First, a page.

VPN Virtual Private Network Types

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Early data networks allowed VPN-style remote connectivity through dial-up modem or through leased line connections utilizing Frame Relay and Asynchronous Transfer Mode (ATM) virtual circuits, provisioned through a network owned and operated by telecommunication carriers. These networks are not considered true VPNs because they passively secure the data being transmitted by the creation of logical data streams.[3] They have been replaced by VPNs based on IP and IP/Multi-protocol Label Switching (MPLS) Networks, due to significant cost-reductions and increased bandwidth[4] provided by new technologies such as Digital Subscriber Line (DSL)[5] and fiber-optic networks.

VPNs can be either remote-access (connecting a computer to a network) or site-to-site (connecting two networks). In a corporate setting, remote-access VPNs allow employees to access their company’s intranet from home or while travelling outside the office, and site-to-site VPNs allow employees in geographically disparate offices to share one cohesive virtual network. A VPN can also be used to interconnect two similar networks over a dissimilar middle network; for example, two IPv6 networks over an IPv4 network.[6]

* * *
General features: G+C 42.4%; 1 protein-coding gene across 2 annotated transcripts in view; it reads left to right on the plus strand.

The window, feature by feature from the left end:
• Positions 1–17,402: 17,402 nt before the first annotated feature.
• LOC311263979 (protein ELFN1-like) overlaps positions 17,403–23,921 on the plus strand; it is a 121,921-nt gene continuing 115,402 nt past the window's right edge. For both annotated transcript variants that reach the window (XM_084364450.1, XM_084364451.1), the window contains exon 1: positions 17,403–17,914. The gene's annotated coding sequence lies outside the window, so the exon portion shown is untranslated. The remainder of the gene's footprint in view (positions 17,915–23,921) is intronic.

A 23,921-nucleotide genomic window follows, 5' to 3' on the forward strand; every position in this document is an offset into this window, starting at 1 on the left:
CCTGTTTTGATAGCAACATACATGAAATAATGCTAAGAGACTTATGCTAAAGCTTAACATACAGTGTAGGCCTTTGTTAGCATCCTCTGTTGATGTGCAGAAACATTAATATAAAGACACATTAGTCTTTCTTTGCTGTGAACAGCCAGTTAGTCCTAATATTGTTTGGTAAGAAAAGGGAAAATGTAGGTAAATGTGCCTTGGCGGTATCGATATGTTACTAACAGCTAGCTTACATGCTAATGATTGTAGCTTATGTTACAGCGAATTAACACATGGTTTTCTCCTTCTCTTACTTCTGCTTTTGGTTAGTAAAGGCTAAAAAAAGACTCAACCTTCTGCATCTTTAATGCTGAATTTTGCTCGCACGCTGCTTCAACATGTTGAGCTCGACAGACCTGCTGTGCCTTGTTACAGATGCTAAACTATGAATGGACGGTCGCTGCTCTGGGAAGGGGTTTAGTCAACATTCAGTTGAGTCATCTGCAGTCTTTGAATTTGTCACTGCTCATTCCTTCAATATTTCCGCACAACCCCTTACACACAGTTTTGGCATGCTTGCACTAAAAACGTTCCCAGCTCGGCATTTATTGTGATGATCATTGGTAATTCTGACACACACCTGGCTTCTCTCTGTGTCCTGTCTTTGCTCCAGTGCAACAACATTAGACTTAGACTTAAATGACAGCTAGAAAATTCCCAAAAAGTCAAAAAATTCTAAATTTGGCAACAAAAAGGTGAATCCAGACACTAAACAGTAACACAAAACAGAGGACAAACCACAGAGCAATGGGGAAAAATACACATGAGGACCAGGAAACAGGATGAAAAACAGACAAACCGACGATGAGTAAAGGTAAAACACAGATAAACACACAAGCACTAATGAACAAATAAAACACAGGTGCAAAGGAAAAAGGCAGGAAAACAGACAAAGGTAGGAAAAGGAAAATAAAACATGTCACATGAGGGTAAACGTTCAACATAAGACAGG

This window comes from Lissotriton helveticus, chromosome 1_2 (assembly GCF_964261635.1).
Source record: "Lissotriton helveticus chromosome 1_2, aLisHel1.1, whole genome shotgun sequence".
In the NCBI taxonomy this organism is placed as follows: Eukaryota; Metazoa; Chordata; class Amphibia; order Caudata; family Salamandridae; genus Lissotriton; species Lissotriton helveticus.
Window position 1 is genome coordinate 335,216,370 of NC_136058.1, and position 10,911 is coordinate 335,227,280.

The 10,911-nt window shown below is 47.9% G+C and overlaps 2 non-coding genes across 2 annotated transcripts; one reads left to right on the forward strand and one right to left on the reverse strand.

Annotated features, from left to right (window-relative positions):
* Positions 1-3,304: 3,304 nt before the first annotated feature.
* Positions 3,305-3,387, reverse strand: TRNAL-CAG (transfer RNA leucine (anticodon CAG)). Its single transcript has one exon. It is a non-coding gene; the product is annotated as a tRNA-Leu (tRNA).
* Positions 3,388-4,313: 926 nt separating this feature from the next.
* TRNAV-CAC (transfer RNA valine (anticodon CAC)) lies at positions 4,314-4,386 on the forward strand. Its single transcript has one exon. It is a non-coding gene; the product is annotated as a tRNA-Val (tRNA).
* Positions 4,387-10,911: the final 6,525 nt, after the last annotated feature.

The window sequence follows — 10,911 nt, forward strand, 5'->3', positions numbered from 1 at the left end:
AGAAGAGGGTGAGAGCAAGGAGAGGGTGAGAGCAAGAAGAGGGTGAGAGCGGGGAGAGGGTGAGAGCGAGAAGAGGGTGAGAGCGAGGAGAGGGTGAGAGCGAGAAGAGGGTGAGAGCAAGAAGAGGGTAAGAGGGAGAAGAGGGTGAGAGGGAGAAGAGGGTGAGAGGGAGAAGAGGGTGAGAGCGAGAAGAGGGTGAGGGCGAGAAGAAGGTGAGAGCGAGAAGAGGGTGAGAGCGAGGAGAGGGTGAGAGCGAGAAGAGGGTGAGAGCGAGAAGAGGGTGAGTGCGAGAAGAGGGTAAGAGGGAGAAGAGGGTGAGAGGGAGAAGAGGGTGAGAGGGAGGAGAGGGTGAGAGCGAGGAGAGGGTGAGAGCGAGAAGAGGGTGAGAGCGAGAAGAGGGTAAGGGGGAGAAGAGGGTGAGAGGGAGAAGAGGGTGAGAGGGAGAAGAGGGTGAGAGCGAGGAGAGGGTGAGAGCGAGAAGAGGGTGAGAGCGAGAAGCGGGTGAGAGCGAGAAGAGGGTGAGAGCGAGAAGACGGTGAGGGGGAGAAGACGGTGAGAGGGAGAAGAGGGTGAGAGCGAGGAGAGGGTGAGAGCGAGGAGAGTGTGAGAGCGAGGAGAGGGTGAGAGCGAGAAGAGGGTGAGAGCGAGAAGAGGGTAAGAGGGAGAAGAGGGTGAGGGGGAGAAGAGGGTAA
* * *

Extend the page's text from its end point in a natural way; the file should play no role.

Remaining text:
VPN systems may be classified by:

  • The protocols used to tunnel the traffic
  • The tunnel’s termination point location, e.g., on the customer edge or network-provider edge
  • The type of topology of connections, such as site-to-site or network-to-network
    The levels of security provided
  • The OSI layer they present to the connecting network, such as Layer 2 circuits or Layer 3 network connectivity
  • The number of simultaneous connections

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